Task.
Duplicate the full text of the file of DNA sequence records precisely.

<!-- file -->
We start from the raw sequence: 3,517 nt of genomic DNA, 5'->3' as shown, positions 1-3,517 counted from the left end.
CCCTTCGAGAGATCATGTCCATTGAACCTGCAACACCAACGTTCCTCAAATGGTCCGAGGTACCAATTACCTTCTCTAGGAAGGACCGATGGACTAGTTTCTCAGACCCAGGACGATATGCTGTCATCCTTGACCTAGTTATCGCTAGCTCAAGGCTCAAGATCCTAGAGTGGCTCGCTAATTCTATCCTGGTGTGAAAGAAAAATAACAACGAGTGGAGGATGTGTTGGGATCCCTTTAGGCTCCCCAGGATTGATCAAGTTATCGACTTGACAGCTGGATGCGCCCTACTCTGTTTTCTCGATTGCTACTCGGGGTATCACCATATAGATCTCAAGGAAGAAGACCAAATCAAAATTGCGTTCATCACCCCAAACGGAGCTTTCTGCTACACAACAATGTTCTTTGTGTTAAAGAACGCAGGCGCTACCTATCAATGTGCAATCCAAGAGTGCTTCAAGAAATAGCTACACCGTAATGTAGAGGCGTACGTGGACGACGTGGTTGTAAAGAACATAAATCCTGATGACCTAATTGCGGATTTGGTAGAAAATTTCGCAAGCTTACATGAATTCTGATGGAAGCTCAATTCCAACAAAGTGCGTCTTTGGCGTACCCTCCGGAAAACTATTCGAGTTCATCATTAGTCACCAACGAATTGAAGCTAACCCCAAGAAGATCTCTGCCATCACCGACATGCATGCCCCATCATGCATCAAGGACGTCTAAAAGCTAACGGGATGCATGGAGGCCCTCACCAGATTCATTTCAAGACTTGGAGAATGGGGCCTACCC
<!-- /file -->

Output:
We start from the raw sequence: 3,517 nt of genomic DNA, 5'->3' as shown, positions 1-3,517 counted from the left end.
CCCTTCGAGAGATCATGTCCATTGAACCTGCAACACCAACGTTCCTCAAATGGTCCGAGGTACCAATTACCTTCTCTAGGAAGGACCGATGGACTAGTTTCTCAGACCCAGGACGATATGCTGTCATCCTTGACCTAGTTATCGCTAGCTCAAGGCTCAAGATCCTAGAGTGGCTCGCTAATTCTATCCTGGTGTGAAAGAAAAATAACAACGAGTGGAGGATGTGTTGGGATCCCTTTAGGCTCCCCAGGATTGATCAAGTTATCGACTTGACAGCTGGATGCGCCCTACTCTGTTTTCTCGATTGCTACTCGGGGTATCACCATATAGATCTCAAGGAAGAAGACCAAATCAAAATTGCGTTCATCACCCCAAACGGAGCTTTCTGCTACACAACAATGTTCTTTGTGTTAAAGAACGCAGGCGCTACCTATCAATGTGCAATCCAAGAGTGCTTCAAGAAATAGCTACACCGTAATGTAGAGGCGTACGTGGACGACGTGGTTGTAAAGAACATAAATCCTGATGACCTAATTGCGGATTTGGTAGAAAATTTCGCAAGCTTACATGAATTCTGATGGAAGCTCAATTCCAACAAAGTGCGTCTTTGGCGTACCCTCCGGAAAACTATTCGAGTTCATCATTAGTCACCAACGAATTGAAGCTAACCCCAAGAAGATCTCTGCCATCACCGACATGCATGCCCCATCATGCATCAAGGACGTCTAAAAGCTAACGGGATGCATGGAGGCCCTCACCAGATTCATTTCAAGACTTGGAGAATGGGGCCTACCC